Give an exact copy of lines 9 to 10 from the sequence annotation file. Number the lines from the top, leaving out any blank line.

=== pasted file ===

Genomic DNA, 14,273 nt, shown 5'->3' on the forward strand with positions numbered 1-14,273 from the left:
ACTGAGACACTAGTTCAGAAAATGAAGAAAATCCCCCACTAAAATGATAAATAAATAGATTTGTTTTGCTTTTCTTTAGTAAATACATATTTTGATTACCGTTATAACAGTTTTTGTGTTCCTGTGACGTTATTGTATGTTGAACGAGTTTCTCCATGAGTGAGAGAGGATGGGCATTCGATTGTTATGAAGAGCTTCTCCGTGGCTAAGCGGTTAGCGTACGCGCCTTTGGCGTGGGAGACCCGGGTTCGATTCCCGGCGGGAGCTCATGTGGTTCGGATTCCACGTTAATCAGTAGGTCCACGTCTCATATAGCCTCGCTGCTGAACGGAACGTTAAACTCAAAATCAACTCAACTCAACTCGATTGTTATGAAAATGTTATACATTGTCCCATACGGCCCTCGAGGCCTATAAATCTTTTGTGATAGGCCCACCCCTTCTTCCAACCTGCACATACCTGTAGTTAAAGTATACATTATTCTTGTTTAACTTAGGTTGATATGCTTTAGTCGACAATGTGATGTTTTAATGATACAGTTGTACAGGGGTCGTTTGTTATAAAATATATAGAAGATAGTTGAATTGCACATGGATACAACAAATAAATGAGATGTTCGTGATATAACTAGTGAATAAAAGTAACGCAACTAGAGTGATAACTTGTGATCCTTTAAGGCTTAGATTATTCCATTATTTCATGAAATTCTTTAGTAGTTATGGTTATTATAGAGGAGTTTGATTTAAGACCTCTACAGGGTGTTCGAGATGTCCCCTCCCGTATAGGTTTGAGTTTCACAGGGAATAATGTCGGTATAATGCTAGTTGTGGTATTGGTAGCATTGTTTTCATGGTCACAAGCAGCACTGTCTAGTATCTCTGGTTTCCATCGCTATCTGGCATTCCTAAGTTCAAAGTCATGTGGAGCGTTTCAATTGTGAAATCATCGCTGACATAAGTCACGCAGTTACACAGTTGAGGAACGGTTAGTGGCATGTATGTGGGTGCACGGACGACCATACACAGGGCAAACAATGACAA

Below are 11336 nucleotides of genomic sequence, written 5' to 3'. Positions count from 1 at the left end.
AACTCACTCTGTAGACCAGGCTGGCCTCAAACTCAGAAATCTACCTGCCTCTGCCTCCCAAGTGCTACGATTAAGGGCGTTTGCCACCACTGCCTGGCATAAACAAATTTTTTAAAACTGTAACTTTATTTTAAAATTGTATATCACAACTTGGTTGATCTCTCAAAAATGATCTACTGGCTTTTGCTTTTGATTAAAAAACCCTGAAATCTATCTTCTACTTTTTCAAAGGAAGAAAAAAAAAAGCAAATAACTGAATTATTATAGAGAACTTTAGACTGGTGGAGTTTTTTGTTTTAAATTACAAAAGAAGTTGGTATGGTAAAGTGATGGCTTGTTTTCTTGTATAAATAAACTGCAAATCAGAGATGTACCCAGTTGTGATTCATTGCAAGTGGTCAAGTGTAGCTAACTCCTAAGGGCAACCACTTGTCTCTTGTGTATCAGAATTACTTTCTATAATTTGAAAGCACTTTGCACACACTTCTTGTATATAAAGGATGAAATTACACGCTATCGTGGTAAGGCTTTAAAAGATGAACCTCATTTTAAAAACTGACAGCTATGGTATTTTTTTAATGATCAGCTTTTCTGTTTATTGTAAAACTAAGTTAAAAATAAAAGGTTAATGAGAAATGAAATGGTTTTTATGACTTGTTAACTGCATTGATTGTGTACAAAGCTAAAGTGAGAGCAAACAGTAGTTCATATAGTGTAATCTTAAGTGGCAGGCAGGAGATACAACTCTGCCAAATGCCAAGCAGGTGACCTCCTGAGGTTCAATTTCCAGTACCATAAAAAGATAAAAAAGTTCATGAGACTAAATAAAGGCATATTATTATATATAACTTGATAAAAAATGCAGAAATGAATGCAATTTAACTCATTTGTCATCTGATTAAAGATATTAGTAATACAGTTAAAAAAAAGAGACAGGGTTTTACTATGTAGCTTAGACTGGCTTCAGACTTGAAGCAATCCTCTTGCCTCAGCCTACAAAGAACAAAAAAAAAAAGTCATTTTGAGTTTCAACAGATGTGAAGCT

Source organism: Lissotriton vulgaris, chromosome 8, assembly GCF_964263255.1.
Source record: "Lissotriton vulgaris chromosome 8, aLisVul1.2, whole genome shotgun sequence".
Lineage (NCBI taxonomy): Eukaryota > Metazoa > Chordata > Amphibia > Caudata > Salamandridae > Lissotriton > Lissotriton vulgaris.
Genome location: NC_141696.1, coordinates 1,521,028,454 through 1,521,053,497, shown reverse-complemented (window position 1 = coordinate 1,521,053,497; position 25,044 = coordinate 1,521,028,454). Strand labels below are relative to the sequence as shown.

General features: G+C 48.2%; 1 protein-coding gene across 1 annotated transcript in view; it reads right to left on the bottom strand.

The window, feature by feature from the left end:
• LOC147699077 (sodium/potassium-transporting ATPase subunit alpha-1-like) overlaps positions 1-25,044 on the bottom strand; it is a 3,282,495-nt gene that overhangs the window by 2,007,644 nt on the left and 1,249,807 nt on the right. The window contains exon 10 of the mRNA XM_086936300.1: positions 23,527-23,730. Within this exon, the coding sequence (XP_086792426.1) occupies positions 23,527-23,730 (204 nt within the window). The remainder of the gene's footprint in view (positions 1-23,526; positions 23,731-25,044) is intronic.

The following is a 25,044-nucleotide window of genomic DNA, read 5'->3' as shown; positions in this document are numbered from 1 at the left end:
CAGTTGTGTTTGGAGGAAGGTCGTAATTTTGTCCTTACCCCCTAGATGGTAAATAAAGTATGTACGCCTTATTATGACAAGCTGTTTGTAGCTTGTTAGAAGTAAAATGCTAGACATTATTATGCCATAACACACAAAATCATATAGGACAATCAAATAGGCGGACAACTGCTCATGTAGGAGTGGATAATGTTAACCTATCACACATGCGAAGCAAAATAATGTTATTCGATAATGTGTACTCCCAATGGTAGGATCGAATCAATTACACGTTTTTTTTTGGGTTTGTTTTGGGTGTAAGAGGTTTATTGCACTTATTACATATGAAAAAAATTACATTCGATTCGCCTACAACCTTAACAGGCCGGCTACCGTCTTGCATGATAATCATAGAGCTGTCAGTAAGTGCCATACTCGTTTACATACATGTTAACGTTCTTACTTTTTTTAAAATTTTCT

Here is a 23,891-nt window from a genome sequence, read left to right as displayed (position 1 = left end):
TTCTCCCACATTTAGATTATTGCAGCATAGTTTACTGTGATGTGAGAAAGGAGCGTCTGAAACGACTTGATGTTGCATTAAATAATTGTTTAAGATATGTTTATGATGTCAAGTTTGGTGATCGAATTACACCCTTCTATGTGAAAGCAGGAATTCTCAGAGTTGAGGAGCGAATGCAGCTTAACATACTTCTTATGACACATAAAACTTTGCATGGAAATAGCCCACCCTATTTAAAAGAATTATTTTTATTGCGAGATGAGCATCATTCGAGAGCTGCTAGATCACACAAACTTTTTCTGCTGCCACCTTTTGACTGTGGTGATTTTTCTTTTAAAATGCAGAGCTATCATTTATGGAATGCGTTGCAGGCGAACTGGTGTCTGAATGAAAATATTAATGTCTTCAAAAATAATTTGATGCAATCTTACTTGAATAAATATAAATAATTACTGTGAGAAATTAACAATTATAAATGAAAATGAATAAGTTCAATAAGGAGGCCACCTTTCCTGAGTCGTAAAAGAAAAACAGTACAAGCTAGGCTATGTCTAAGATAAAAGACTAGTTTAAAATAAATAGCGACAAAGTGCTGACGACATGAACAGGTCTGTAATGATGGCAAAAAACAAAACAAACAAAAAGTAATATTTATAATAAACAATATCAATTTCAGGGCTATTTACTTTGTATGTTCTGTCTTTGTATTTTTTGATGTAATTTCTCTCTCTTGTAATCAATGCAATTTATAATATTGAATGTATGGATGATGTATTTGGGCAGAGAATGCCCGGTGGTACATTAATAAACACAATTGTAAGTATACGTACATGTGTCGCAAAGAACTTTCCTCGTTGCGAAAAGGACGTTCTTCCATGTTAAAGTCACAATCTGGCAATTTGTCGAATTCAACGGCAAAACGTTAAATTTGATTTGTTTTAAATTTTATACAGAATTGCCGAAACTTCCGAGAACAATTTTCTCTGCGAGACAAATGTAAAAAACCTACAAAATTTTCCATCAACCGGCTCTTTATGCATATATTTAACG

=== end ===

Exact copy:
General features: G+C 48.2%; 1 protein-coding gene across 1 annotated transcript in view; it reads right to left on the bottom strand.

The window, feature by feature from the left end: